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Welcome to my blog! I use my blog as a way to reflect, share, organize, and re-conceptualize my views as an educator. Enjoy and feel free to comment, post, disagree, and share your opinion. The more perspectives, the better!

Tuesday, June 14, 2011


" In the case of good books, the point is not how many of them you can get through, but rather how many of them can get through you." --Mortimer J. Adler

This was the opening to our literacy session today and I love it. I am not going to lie, I spent a lot of time during the session texting. I wasn't trying to be rude, it had just been a long day and in the advice of my CMA (core member advisor)...check out when you think you can teach the material. After working with Melanie and taking 6 courses of ECE literacy, I think I have a pretty good handle on it. I really like how the session simplified teaching reading comprehension. I wish I had this method when I first started! Here are some take-a-ways...

Process for creating lit. objectives:
(1) read the objective--what does it mean, what will students be able to do
(2) answer: what is the literary element focused on?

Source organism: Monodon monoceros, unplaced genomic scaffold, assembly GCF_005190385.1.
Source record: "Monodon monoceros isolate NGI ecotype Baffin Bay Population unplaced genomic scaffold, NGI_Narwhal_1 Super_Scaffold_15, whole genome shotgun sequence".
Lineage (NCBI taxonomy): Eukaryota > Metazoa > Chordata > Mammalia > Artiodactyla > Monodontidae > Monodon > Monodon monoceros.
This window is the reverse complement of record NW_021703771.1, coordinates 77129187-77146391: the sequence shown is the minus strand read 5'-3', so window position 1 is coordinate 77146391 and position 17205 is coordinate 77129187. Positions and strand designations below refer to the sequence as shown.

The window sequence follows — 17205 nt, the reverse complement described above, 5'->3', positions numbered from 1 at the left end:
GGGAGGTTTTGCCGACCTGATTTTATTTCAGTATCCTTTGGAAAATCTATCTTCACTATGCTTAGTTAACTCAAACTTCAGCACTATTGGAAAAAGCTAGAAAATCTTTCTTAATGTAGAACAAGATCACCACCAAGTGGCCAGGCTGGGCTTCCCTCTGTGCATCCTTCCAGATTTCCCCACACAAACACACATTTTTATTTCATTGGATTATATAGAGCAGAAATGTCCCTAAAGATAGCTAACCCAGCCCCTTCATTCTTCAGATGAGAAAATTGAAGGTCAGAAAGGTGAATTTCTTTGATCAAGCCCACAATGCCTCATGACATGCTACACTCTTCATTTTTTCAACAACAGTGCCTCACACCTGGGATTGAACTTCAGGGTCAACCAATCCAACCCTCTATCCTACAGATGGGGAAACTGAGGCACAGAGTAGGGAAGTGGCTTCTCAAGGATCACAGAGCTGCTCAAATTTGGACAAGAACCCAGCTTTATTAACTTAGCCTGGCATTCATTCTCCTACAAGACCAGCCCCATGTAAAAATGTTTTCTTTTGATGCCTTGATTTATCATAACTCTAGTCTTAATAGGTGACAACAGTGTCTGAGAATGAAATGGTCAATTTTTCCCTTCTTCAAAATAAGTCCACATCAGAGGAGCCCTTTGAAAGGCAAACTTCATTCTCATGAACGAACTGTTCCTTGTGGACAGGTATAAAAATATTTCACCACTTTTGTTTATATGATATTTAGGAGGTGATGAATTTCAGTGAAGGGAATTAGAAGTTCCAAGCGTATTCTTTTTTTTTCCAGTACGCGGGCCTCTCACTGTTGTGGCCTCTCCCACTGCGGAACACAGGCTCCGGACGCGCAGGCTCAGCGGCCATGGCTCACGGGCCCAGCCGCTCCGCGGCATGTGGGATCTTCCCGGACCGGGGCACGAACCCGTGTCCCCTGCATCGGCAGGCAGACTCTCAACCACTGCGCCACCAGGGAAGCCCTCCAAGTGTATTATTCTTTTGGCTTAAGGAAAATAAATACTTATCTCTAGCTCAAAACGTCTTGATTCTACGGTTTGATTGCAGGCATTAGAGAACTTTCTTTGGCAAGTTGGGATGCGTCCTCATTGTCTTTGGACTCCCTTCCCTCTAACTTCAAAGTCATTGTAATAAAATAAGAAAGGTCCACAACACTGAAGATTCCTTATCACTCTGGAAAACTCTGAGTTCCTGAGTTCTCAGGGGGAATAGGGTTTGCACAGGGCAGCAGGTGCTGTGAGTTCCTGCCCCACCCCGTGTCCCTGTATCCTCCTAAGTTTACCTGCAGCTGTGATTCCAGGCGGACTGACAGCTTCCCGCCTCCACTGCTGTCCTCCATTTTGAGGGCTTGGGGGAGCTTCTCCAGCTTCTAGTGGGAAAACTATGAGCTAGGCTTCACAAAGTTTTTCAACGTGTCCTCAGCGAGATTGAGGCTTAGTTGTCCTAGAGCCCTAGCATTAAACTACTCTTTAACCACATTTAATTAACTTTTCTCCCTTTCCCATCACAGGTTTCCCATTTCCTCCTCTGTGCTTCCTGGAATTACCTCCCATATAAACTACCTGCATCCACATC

(3) Answer: What will students do with that literacy element? (What is the verb?)
(4) Answer: What reading strategy best supports performing this objective?

Defining key points:
WHAT: Definition of literacy element
HOW: Explanation of the process of applying the reading strategy. "In order to _____, good readers ________, so they can better understand the text."
WHY: Tell why using the strategy will help them better understand.

In TFA world defining key points helps teachers effectively structure assessments, connects to key goals, and ultimately frames the presented lesson.

Today was refreshing. I feel like I learned a lot to refine and improve my planning and assessment skills--mainly to think more critically about planning and actions in the classroom. I am excited for tomorrow when we begin to write our own plans!

Side note: planning and assessment are two of my weakest points as a teachers. I am lucky to have a natural instinct of what a well-put together lesson looks like and thus, over the past year I was very lazy in my planning. I would often write my plans after teaching. Looking back, when I slacked off on the planning my students got a "good" teacher. When I really planned well, my lessons would go better. That is when my students got a "great" teacher. Now, with this training, my students will have the opportunity to have an "excellent" teacher--one who is constantly developing. This is what they deserve. Nothing less.

Some fun shared on our TFA*Nashville page:

Have a good night...be glad you don't have to wake up at 4:50am like this girl :)

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